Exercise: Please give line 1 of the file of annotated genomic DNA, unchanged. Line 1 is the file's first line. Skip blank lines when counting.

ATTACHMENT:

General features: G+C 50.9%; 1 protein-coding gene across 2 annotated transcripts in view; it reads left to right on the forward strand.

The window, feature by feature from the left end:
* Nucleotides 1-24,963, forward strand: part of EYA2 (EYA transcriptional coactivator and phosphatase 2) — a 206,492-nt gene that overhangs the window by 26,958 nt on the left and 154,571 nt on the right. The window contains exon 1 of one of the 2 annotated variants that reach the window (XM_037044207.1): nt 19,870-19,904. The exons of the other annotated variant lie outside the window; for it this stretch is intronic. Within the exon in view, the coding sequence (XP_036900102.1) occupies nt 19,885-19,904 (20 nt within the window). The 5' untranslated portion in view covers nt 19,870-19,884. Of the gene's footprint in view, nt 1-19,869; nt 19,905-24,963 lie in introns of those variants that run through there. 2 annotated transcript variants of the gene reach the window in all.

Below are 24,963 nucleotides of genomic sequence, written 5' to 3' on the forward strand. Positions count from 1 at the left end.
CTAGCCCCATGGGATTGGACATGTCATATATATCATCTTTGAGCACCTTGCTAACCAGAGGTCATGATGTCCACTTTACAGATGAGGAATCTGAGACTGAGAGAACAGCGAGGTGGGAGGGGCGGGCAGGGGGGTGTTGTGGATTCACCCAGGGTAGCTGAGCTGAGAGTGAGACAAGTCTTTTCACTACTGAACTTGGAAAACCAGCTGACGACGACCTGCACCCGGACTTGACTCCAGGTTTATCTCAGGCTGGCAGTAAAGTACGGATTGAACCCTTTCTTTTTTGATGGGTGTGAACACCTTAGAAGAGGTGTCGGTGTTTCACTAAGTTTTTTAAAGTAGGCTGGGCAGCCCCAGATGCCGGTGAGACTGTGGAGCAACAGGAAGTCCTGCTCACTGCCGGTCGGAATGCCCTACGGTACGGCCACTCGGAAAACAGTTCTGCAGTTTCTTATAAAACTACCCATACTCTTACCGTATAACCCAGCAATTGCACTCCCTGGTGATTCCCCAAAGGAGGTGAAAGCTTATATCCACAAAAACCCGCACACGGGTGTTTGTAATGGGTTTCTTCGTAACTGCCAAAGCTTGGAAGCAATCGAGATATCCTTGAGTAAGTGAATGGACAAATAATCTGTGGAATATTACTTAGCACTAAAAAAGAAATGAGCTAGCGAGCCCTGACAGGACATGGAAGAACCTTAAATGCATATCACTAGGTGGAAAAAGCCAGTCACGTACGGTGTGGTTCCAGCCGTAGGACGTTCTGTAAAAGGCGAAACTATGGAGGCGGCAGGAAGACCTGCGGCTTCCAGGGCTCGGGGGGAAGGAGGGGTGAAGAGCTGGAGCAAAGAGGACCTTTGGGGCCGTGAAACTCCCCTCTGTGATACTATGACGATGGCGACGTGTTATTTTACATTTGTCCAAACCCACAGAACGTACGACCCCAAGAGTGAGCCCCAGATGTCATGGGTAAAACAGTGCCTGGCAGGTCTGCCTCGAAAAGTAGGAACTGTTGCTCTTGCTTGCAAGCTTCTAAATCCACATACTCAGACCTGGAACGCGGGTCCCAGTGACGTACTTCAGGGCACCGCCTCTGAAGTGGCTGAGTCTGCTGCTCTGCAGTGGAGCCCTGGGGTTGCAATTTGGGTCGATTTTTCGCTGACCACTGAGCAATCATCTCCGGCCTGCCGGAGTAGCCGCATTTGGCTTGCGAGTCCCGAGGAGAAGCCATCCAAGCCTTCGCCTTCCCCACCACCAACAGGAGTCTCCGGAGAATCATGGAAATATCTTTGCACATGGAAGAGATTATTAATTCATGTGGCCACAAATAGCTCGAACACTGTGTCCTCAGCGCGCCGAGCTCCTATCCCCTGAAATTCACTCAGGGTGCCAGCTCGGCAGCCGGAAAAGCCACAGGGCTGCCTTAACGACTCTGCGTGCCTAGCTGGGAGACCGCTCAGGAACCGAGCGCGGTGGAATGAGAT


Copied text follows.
General features: G+C 50.9%; 1 protein-coding gene across 2 annotated transcripts in view; it reads left to right on the forward strand.